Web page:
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[This is old material, being first published on Tychy in 2014 as part of a series on city states. For some time I’ve been wanting to reformat it as an independent book review.]

Jane Jacobs was, according to the verdict of the geographer PJ Taylor, “a revolutionary writer in the full sense of the word. She does not enter a field of study to revise or reform it; she turns it upside down.” Jacobs had studied the economy rather as Adam Smith had done, by observing it and speculating on how it worked, and her conclusions were naturally completely at odds with those of many professional theorists. Ironically, however, hers was chiefly a revolution in theory rather than in practice. Economists have been sooner to admire than to apply her ideas, and it hardly helps that the most prolific of her admirers amongst the Google generation is Richard Florida, the author of the 2008 environmental-psychology self-help manual Who’s Your City?

One cannot help prickling with snobbery at this and at times the snobbery is not without justification. Under the heading “The World at Night,” for example, Florida maintains that “stronger economic production” coincides with “higher concentrations of light” on global maps of light distribution. You might think that factories which leave all the lights on at night only offer evidence of carelessness, but let’s push on. Florida identifies “Jacobs’ most fundamental contribution” to economics as her claims for “the central role played by the clustering of people and their creativity on economic growth.” This is not necessarily Florida’s starting point, however, and for this we should look to the theory of “agglomeration economies” that was influentially propounded in Alfred Marshall’s Principles of Economics (1890). Florida asserts that:

the real source of economic growth comes from the clustering and concentration of talented and productive people. New ideas are generated and our productivity increases when we locate close to one another in cities and regions.

This appears to be a similar definition of the city to the one outlined in Jacobs’ Cities and the Wealth of Nations (1984), completely intact despite the intervening years of deindustrialisation and monetarism. Jacobs could be allowed a little naivety – she was writing in the 1980s when the world was generally more naïve – but it is unexpected to encounter her ideas again on the other side of globalisation. So have they any greater purchase today?

For Florida, the clustering of creative people negates what have been sometimes perceived as the benefits beyond the city, the cheaper land and low-cost labour out in the sticks. He contends that conventional growth theories are wrong to dismiss “knowledge as something that flows easily from place to place.” Clustering is just as germane a topic for the geographer as for the economist. Florida observes clustering at work in Italy in the 1980s, when “companies like Armani, Prada, and Gucci benefited from high levels of productivity and innovation, but even more so from being part of a tight cluster of suppliers, users, and customers.” The hotbed of talent at Silicon Valley submits a particularly noteworthy instance of clustering. Florida holds up that old Silicon Valley saw about a successful company being based no further than twenty minutes’ travelling distance from its financiers.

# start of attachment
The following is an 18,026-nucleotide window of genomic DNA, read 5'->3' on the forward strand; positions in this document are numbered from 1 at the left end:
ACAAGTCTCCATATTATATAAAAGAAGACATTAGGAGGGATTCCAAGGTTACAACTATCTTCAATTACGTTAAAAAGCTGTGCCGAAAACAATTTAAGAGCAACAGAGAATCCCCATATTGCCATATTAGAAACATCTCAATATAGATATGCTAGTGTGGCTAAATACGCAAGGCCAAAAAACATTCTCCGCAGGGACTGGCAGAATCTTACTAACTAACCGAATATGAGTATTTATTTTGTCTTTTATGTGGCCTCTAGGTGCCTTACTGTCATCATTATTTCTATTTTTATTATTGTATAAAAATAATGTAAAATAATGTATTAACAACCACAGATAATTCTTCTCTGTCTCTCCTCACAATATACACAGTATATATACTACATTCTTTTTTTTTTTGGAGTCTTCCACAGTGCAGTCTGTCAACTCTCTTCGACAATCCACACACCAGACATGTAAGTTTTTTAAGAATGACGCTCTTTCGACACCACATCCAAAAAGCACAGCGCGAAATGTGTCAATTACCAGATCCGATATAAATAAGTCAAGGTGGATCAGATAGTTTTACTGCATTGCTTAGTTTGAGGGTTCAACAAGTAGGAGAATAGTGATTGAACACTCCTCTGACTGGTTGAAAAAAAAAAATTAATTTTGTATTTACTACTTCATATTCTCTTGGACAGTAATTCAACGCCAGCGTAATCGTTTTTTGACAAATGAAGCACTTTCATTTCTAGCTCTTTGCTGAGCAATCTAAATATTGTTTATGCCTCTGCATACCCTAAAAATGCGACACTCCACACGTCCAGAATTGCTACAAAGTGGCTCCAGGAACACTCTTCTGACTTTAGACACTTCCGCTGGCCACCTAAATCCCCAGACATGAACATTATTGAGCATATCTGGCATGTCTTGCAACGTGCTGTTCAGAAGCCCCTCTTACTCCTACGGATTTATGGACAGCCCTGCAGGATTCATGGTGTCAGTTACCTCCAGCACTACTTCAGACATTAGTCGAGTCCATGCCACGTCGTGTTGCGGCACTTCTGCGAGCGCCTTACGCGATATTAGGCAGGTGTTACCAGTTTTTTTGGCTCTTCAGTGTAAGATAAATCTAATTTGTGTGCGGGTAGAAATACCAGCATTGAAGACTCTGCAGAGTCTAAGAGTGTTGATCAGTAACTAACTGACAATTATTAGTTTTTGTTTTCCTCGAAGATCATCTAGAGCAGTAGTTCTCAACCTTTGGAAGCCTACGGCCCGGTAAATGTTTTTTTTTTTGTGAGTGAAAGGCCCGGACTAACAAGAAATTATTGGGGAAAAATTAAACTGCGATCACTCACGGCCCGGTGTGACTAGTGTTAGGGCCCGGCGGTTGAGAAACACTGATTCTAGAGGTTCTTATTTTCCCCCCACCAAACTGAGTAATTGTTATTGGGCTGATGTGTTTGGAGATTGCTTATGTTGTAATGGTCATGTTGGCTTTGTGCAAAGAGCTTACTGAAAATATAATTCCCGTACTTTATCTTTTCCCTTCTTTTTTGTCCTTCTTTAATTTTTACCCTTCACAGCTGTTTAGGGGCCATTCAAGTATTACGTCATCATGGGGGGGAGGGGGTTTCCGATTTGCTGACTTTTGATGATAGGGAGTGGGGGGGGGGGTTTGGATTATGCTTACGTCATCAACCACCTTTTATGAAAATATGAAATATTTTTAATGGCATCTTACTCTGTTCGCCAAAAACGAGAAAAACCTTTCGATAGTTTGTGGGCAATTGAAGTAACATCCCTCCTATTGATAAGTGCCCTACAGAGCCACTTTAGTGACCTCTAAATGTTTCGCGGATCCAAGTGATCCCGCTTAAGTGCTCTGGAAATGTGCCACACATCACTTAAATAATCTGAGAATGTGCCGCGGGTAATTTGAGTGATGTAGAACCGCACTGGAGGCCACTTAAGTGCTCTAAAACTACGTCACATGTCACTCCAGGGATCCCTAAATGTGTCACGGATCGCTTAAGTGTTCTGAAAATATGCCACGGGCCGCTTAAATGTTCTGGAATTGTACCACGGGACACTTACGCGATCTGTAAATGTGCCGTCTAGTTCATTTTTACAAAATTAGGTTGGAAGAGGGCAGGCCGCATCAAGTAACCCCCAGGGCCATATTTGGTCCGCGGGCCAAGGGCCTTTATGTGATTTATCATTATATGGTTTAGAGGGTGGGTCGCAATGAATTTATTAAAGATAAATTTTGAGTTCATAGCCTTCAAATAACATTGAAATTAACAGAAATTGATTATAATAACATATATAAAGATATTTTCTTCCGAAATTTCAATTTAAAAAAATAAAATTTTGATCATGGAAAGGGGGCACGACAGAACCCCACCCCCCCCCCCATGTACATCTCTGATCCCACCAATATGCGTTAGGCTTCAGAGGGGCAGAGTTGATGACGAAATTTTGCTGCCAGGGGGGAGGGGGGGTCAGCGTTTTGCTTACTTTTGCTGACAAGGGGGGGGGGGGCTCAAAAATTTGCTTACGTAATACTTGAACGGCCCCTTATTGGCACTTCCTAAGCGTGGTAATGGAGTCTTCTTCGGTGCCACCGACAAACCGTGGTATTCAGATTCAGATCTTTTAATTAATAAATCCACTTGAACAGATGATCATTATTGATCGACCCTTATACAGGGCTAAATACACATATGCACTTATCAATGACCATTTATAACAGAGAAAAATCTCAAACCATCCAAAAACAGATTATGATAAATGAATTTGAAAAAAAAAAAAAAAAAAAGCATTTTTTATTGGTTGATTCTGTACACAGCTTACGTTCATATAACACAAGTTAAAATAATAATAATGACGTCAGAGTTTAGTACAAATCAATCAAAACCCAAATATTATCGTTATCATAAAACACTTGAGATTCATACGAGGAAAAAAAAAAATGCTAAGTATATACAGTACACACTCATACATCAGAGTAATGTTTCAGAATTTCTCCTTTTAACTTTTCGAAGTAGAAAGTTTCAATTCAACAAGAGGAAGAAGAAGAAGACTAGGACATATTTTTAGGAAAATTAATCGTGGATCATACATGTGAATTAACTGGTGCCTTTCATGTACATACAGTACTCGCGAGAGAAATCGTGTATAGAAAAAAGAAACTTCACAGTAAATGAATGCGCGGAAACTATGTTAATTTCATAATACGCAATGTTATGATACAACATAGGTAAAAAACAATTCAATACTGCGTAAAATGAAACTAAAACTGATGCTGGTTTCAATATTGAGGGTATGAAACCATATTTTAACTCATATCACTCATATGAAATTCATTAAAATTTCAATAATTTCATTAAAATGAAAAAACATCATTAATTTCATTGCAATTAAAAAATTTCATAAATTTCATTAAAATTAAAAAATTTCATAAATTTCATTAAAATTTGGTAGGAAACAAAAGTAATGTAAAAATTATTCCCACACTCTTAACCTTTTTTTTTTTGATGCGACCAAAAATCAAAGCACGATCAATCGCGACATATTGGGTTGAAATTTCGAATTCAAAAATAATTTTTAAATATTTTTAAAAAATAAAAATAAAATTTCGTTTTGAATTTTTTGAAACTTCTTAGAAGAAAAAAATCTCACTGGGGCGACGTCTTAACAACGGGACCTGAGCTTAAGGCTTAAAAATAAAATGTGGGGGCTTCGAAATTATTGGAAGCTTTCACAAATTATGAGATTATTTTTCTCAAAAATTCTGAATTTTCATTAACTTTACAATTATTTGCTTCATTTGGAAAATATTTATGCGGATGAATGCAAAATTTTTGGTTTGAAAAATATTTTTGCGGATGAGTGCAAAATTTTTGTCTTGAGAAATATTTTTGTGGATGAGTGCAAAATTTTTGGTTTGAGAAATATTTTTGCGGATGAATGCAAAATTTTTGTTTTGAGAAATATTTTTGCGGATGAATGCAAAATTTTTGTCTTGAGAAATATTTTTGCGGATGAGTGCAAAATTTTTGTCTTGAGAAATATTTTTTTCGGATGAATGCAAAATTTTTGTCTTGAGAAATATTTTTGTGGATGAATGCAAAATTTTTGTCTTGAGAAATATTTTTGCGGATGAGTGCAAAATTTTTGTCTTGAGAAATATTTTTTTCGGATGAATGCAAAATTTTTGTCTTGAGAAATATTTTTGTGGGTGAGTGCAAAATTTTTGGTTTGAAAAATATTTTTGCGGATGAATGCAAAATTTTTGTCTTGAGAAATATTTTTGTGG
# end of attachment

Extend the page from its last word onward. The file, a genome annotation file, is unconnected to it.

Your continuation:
There are obvious problems with where this is going. If everybody within a certain industry “clusters,” then the results might be conformity, group-think, and agreed limits upon creativity. There might even be pettiness and bitchy in-fighting. Of course, a frontier might equally unite those on it, and making a vice out of proximity reflects the same illogicality as promoting its virtues. Proximity is nothing other than a neutral factor. To rule that there must be less than twenty minutes’ travel between firms and investors is to localise investment. This may encourage investors to take greater risks or it may discourage adventure in exciting, far-flung economies.

In 2005 Thomas Friedman argued that the world had become “flat” and that “you can innovate without having to emigrate.” Florida’s book is part of a wider backlash against Friedman’s flat-earth theory, but it is reactionary rather than realistic, in erecting manmade limits upon freedom which can be pulled down again with human willpower. There is no earthly reason why any twenty-first century business cannot be glued together with email and Skype, other than possibly for the fact that the corporate world is not yet prepared to forego its traditional jet set lifestyles and monumental lunches.

This is a story in which we have to pick sides and Florida has already picked his. In Florida’s analysis, industry has returned, but it is no longer the same. The old mass employers, with their horrendous pollution and tiresome trades unions, have been replaced with something cleaner, more orderly, and more creative. The old industrialisation was, it seems, generally rather stupid:

In contrast to highly standardized work of the industrial age, in which knowledge could be codified in and taught through standardized procedures and engineering diagrams, creative work relies heavily on innate knowledge – the kind that can be found only in – and, as I like to say, “in between” – people’s heads.”

The rich elite are no longer exploiters and parasites, but they are instead the only creative class in town. Crucially, however, they can only be creative as a class, when they come together and their minds meet. This class are applied like Viagra to economies that are otherwise exhausted without them.